Existing rate:5.5%Offer 1 closing costs:$15,000Offer 1 break-even:43 monthsOffer 2 Rate:4.15%Offer 2 closing costs:$0Offer 2 break-even:1 month
Matt’s StoryMatt is a divorced 30-something who owns a home that he originally purchased with his ex-wife. He never got around to refinancing and is paying 5.5 percent on an eight-year-old mortgage. The remaining balance of his $350,000 loan is $303,933.
Refinance OpportunityMatt is considering refinancing to a loan with a 3.5 percent rate. His payment will go down by $622 a month! However, the closing costs for the new loan are over $15,000, and his breakeven point is 43 months. Matt’s not really sure how long he’ll keep his house, and that’s a lot of money to pay upfront if he leaves in just two years, he’ll lose thousands.
Should Matt Refinance?Matt should consider a loan with fewer upfront costs, even if the interest rate is higher. For example, if he chooses a no closing cost refinance with a 4.15 percent interest rate, he breaks even in just one month, lowers his payment by $510 and would save nearly $11,000 over the next three years.
Avoid high upfront refinancing costs if you’re unsure of your time owing the property. Sometimes, the loan with the higher interest rate is the better deal.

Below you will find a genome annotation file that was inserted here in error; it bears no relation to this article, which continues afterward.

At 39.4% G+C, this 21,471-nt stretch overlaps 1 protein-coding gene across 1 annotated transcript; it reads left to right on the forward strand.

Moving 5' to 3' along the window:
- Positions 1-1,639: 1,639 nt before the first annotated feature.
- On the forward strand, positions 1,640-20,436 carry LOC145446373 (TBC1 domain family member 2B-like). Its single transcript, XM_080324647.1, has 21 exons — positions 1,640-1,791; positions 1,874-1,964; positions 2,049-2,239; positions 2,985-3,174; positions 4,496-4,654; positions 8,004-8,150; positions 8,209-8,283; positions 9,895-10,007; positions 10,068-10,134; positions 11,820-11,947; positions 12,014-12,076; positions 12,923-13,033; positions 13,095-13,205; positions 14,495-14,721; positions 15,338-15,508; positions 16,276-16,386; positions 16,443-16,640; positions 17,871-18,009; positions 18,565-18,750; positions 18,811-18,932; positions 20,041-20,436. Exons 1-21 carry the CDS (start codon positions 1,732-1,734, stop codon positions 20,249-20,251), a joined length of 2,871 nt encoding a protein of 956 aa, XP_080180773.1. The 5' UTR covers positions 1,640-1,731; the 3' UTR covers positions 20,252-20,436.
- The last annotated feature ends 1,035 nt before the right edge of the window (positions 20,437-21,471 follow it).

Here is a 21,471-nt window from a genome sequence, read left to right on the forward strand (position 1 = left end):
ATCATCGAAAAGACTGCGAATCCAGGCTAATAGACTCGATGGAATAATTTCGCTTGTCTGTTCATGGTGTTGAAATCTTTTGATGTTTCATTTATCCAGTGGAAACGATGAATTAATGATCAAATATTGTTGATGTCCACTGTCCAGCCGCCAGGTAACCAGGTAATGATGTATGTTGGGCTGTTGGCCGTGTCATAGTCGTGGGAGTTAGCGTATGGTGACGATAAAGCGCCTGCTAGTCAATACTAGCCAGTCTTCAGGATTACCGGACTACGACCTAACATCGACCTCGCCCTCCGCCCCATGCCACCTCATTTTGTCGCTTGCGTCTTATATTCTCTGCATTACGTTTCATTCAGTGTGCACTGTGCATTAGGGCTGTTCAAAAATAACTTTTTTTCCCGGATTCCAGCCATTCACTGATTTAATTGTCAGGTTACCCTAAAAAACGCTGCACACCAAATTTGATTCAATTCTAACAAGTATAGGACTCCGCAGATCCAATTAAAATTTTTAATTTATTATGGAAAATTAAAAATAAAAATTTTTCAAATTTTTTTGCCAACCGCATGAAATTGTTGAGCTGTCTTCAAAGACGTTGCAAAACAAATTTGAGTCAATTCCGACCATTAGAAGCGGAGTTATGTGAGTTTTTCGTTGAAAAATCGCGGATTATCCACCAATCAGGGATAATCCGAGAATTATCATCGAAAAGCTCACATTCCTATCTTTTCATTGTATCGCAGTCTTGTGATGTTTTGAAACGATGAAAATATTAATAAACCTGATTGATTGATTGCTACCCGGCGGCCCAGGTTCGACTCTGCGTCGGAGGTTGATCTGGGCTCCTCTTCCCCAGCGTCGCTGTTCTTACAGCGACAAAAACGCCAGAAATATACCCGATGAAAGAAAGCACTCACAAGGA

Three More Months For Insurance
There is an additional three months of insurance collected for the escrow account calculations. The aforementioned 12 months goes directly to your insurance provider after closing. That pays for the first years worth of insurance coverage upfront. The extra 3 months of cushion is held in the escrow account. This excess cushion accounts for the next years premium and future increases.
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Loan Points Explained: Par Rebate & Discount Points
Every home loan comes with one of three types of price points: par, rebate and discount.
Par pricing is neutral and will cost you zero points. It’s the rate you qualify for based on your credit rating, loan-to-value and other factors.
Rebate pricing means you choose a higher interest rate, but in exchange, you receive a rebate. You can use the rebate to cover some or all of your closing costs. Rebate pricing is what lenders mean when they advertise a no closing cost refinance.
Discount pricing gets you a lower-than-market interest rate, but it costs extra. The extra costs are called discount points. Paying higher fees to get a lower refinance rate is also called buying down the loan.
What Are Prepaid Fees